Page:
Hands-on learning awaits...

In this Kaleideum At Home video, we explain light pollution. Light pollution is excessive, misdirected, or obtrusive artificial (usually outdoor) light. Too much light pollution washes out starlight in the night sky, interferes with astronomical research, disrupts ecosystems, has adverse health effects and wastes energy.

This experiment is especially topical during mid April when we can see the Lyrids Meteor Shower. Every year at this time, Earth passes through debris left behind from Comet C/1861 G1 Thatcher. The Lyrids meteor shower has been observed for more than 2.600 years and got its name from where the meteors appear to radiate: the constellation Lyra, the harp.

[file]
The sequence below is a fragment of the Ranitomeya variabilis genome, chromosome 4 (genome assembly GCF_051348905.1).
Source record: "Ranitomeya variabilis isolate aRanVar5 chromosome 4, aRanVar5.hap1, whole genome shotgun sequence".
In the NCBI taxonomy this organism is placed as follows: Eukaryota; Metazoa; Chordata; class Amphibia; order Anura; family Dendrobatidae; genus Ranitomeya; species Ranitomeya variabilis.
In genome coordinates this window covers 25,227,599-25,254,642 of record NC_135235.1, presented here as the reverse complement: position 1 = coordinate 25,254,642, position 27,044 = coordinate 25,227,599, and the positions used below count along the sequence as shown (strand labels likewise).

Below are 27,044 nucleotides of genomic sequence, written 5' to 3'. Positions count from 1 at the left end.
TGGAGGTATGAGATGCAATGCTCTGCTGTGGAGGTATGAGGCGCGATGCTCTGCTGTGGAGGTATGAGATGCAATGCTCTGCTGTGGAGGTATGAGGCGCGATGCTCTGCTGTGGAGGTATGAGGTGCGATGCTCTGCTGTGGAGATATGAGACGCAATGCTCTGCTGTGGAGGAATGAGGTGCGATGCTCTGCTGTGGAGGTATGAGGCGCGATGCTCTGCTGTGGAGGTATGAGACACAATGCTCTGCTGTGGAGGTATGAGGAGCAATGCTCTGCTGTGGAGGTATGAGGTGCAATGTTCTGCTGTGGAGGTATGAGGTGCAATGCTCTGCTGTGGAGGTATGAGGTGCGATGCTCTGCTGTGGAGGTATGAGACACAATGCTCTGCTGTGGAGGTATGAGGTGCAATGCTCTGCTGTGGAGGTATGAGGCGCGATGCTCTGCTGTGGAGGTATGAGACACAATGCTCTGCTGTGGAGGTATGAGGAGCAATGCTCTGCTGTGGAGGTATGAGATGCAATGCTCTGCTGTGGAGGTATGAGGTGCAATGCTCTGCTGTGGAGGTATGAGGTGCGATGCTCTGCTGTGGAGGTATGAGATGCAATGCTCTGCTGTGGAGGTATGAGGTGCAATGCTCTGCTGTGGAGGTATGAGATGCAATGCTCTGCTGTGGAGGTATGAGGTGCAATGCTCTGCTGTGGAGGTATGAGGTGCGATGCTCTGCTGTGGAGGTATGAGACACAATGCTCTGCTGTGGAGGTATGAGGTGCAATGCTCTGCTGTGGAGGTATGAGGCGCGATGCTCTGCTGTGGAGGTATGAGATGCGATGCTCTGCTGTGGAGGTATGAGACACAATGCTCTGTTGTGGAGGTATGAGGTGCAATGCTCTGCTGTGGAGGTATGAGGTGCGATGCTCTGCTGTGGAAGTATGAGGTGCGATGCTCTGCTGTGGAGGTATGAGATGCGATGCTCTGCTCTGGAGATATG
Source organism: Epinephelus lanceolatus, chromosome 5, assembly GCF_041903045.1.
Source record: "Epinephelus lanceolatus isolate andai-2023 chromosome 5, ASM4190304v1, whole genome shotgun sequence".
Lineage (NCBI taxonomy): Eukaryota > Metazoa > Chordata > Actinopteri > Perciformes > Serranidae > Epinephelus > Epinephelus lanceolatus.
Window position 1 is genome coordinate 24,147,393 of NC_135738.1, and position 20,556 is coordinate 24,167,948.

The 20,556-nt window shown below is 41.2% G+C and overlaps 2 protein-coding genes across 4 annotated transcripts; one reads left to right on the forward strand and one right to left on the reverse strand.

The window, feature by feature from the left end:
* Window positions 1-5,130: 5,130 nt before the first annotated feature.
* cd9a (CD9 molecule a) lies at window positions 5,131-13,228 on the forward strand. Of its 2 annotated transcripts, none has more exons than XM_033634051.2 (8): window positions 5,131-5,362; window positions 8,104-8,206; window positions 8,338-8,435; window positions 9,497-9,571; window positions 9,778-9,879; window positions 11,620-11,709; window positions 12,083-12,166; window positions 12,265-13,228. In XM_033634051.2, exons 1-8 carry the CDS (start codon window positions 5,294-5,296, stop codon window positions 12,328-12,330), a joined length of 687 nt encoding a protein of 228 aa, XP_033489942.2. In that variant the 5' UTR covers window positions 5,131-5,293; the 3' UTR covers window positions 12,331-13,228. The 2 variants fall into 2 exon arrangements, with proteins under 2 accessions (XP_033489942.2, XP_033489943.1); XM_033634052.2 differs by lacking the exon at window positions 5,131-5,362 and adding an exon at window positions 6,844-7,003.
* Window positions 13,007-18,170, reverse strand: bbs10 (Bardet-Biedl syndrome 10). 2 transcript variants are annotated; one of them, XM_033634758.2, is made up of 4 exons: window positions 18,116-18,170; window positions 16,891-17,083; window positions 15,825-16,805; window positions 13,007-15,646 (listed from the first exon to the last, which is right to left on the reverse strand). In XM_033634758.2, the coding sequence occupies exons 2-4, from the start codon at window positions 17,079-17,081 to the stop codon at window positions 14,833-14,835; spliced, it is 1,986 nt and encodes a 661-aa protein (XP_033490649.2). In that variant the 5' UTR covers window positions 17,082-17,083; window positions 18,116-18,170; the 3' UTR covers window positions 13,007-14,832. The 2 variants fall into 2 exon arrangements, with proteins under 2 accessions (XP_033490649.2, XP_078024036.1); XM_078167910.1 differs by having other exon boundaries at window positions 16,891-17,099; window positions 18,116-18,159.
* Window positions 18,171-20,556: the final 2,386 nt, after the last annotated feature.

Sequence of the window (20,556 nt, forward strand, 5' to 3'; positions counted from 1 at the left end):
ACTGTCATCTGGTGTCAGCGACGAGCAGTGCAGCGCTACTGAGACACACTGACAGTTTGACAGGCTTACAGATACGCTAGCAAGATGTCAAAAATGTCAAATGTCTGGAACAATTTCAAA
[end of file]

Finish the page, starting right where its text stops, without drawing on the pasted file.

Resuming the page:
In 2020, the best time to see this shower is right before dawn on April 22 after the moon sets. So grab a sleeping bag, lay down in the grass in an area that has little light pollution with your feet pointing east, and look up. You might be lucky to see 10 to 20 meteors per hour, but some people may be lucky enough to see more than 100 per hour.

For some suggestions on where to get the best night sky viewing, check out this WFDD podcast.